Swing Highs and Swing Lows: These are made one of two ways, either with a Violation (a test above/below
the previous day high/low) or a Good Gap (the market gaps the other way, trapping the previous days
players). A Swing High or Swing Low is marked by excess as the market overshoots. This is the false move
the Taylor Technique seeks to identify.
Residual Momentum: Markets tend to exceed the previous days high or low in the majority of days.
Inside Days/2-Day Balance: I expanded this to a broader range of breakout setups; days to forget the
Taylor count and go with a move out of close in support or resistance.
Key Reference Point: The use of a price for a reference point helps you interpret the markets action. It is
usually the previous days high or low, depending on whether you anticipate buying or selling. These five
concepts help you identify where the market is by the Taylor cycle, and gives you price levels to identify
places of opportunity.
These five concepts help you identify where the market is by the Taylor cycle, and gives you price levels to identify
places of opportunity. As I said above, the Taylor Technique classifies days according to one of three labels; Buy
Day, Sell Day, or Sell Short Day. We use these labels to anticipate what our core play will be that day, and to use
that structure to identify and execute trade opportunities.
The first type of day is the Buy Day. We look for a Buy Day after 1-3 days of high-to-low trading action. On the Buy
Day we anticipate the end of a decline (a selling auction in Market Profile) as the last sellers get in. We generally
use the previous days low as the reference price. A move below the previous days low creates the excess low that
marks the end of the decline and we seek to buy as the market rejects lower prices and begins to rally. On a classic
Buy Day we look to buy when the market trades back above the previous days low, thus trapping the last sellers.
This rally continues, and the resulting low-to-high action is evidence of Buy Day action (and a successful long entry).
On a successful Buy Day, we have established profitable long positions that we took home, anticipating upside
follow-through on the Sell Day. The Sell Day can be confusing because, in spite of its name, it is generally not a day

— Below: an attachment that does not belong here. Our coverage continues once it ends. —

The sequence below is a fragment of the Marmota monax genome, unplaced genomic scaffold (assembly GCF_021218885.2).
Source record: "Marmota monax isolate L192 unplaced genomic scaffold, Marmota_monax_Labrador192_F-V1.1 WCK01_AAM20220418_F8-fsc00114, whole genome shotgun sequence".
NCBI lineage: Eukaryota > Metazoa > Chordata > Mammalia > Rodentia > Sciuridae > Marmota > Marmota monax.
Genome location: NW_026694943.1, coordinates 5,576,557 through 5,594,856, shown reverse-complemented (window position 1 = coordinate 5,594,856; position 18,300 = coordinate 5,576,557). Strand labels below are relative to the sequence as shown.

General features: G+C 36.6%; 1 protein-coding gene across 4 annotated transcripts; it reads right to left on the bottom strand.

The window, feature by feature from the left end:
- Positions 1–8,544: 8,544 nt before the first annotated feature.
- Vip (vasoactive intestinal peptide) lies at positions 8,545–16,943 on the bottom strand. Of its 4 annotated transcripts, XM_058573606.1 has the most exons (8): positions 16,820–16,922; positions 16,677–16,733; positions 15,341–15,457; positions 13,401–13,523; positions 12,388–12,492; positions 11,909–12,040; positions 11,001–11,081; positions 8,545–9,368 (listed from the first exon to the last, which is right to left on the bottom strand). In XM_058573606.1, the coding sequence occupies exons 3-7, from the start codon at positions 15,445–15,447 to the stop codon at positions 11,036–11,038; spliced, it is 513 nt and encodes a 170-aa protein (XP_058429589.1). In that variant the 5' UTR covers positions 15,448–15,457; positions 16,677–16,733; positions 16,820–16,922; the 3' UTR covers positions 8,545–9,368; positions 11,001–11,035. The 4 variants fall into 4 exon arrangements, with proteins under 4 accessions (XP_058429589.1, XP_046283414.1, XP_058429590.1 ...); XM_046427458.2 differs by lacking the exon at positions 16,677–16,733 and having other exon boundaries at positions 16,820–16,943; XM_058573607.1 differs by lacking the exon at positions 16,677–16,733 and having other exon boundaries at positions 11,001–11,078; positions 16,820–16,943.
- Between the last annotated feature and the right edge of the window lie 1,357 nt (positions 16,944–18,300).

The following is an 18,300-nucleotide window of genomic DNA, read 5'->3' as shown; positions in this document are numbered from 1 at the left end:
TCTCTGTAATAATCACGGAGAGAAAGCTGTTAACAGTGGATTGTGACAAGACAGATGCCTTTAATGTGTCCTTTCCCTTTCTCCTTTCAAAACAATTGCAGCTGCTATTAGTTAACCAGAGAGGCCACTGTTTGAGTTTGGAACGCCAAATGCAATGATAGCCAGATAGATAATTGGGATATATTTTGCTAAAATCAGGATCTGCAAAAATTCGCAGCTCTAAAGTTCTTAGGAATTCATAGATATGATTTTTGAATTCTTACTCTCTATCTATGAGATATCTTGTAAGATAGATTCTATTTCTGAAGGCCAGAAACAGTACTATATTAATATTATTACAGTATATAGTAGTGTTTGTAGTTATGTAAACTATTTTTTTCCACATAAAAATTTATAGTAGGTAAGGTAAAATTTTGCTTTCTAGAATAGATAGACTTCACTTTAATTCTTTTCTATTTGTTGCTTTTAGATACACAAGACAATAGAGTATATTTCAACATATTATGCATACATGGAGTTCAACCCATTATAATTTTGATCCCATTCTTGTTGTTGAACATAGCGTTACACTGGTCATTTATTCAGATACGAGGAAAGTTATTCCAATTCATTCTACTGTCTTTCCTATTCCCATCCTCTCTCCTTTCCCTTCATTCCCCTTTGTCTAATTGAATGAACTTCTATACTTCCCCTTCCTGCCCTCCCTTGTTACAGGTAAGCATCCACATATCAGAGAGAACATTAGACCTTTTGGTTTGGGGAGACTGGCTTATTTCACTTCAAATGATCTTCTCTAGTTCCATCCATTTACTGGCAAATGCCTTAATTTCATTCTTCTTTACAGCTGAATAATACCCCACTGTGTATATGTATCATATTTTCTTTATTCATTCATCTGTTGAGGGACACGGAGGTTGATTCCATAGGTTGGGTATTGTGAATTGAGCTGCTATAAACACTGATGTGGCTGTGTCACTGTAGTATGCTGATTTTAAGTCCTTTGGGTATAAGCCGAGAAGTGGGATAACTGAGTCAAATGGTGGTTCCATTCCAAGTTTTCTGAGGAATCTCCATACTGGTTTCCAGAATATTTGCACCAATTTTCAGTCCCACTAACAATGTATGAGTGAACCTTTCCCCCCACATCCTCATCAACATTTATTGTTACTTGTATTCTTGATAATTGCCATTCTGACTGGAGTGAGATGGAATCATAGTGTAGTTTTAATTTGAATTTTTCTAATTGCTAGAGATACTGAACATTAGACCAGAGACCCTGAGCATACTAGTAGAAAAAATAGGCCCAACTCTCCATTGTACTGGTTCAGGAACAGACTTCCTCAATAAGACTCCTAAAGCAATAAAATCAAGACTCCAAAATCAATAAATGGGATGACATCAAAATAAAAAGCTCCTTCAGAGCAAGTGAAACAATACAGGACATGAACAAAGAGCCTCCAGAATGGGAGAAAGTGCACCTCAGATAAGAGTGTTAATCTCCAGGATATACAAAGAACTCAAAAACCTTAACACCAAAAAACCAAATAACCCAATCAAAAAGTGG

to establish short positions (although there are exceptions). On a Sell Day, we anticipate residual momentum to rally
the market to the high of the previous Buy Day session. This rally to the Buy Day high is used to liquidate the long
positions purchased in the previous session.
The final day of the Taylor Technique cycle is the Sell Short Day. A Sell Short Day is incredibly similar to a Buy Day.
We look for residual momentum to produce a move above the previous days high to create the excess high that
traps the last of the bulls. At this point, the rally (a Buying Auction in Market Profile) terminates, and a decline
ensues. On a classic Sell Short Day we use a move back below the reference priceusually the previous session
highas a trigger to enter a short position.
We generally use the previous session high or low as our reference price, but an Inside Day poses a different
situation, as there is no violation to create an excess high or low. Taylor viewed Inside Days as a sign that the
market was at a short term balance point. For this reason, Taylor would view both the previous sessions high and
low as reference prices. We anticipate a move above the previous days high to be ago with move to buy,
anticipating the start of a rally. A move below the previous days low would be the same go with move.
The Taylor Technique, combined with a traders tape reading skills, gives a trader the powerful conceptual
framework to categorize and understand market activity. This framework improves a traders ability to anticipate
market movement as well as to allow him or her to trade with the rhythm of the market.

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2011 Scott Hoffman